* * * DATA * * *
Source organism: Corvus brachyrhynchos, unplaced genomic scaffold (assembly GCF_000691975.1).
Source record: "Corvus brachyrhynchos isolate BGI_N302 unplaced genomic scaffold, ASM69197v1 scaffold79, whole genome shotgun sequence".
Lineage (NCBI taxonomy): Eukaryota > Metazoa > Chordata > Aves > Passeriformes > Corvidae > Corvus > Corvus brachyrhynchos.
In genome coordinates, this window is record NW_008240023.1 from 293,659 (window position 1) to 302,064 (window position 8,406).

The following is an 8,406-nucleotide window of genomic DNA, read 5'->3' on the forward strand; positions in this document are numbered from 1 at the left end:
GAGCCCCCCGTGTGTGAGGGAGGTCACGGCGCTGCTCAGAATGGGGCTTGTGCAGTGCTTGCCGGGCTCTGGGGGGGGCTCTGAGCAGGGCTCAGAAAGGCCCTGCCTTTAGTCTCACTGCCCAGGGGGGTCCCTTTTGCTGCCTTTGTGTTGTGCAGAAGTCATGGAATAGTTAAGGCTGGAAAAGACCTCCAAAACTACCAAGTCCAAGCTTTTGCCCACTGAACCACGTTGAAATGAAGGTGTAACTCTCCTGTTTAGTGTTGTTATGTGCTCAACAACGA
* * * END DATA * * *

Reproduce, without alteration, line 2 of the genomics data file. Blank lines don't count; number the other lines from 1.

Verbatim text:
Source record: "Corvus brachyrhynchos isolate BGI_N302 unplaced genomic scaffold, ASM69197v1 scaffold79, whole genome shotgun sequence".